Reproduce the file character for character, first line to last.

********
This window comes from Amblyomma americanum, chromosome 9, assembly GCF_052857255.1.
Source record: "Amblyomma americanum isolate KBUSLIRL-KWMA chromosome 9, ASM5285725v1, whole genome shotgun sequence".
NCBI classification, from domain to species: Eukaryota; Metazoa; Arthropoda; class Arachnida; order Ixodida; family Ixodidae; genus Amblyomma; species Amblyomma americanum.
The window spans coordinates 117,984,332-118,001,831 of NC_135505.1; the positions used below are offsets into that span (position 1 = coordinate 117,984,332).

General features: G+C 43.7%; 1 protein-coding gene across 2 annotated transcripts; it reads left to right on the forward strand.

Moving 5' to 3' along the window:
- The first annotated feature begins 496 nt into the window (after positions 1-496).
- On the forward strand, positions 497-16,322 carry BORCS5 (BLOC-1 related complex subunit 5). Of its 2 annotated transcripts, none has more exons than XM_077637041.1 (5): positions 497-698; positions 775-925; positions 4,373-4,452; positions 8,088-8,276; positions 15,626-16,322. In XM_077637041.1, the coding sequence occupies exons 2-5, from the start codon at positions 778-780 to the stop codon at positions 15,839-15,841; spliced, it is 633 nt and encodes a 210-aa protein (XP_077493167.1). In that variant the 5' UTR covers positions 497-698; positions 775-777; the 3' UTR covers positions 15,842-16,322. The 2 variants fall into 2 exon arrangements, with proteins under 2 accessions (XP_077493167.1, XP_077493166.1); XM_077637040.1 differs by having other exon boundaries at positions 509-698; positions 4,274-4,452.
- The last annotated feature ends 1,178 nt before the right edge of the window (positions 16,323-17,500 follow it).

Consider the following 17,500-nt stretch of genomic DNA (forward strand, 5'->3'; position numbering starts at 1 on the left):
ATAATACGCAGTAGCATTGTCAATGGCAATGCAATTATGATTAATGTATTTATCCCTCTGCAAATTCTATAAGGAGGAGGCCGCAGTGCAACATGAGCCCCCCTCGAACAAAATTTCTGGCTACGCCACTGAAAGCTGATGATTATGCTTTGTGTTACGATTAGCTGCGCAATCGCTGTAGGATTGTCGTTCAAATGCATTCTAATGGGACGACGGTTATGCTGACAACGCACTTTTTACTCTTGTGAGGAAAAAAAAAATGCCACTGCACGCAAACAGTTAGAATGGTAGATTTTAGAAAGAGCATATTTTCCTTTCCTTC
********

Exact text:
This window comes from Amblyomma americanum, chromosome 9, assembly GCF_052857255.1.
Source record: "Amblyomma americanum isolate KBUSLIRL-KWMA chromosome 9, ASM5285725v1, whole genome shotgun sequence".
NCBI classification, from domain to species: Eukaryota; Metazoa; Arthropoda; class Arachnida; order Ixodida; family Ixodidae; genus Amblyomma; species Amblyomma americanum.
The window spans coordinates 117,984,332-118,001,831 of NC_135505.1; the positions used below are offsets into that span (position 1 = coordinate 117,984,332).

General features: G+C 43.7%; 1 protein-coding gene across 2 annotated transcripts; it reads left to right on the forward strand.

Moving 5' to 3' along the window:
- The first annotated feature begins 496 nt into the window (after positions 1-496).
- On the forward strand, positions 497-16,322 carry BORCS5 (BLOC-1 related complex subunit 5). Of its 2 annotated transcripts, none has more exons than XM_077637041.1 (5): positions 497-698; positions 775-925; positions 4,373-4,452; positions 8,088-8,276; positions 15,626-16,322. In XM_077637041.1, the coding sequence occupies exons 2-5, from the start codon at positions 778-780 to the stop codon at positions 15,839-15,841; spliced, it is 633 nt and encodes a 210-aa protein (XP_077493167.1). In that variant the 5' UTR covers positions 497-698; positions 775-777; the 3' UTR covers positions 15,842-16,322. The 2 variants fall into 2 exon arrangements, with proteins under 2 accessions (XP_077493167.1, XP_077493166.1); XM_077637040.1 differs by having other exon boundaries at positions 509-698; positions 4,274-4,452.
- The last annotated feature ends 1,178 nt before the right edge of the window (positions 16,323-17,500 follow it).

Consider the following 17,500-nt stretch of genomic DNA (forward strand, 5'->3'; position numbering starts at 1 on the left):
ATAATACGCAGTAGCATTGTCAATGGCAATGCAATTATGATTAATGTATTTATCCCTCTGCAAATTCTATAAGGAGGAGGCCGCAGTGCAACATGAGCCCCCCTCGAACAAAATTTCTGGCTACGCCACTGAAAGCTGATGATTATGCTTTGTGTTACGATTAGCTGCGCAATCGCTGTAGGATTGTCGTTCAAATGCATTCTAATGGGACGACGGTTATGCTGACAACGCACTTTTTACTCTTGTGAGGAAAAAAAAAATGCCACTGCACGCAAACAGTTAGAATGGTAGATTTTAGAAAGAGCATATTTTCCTTTCCTTC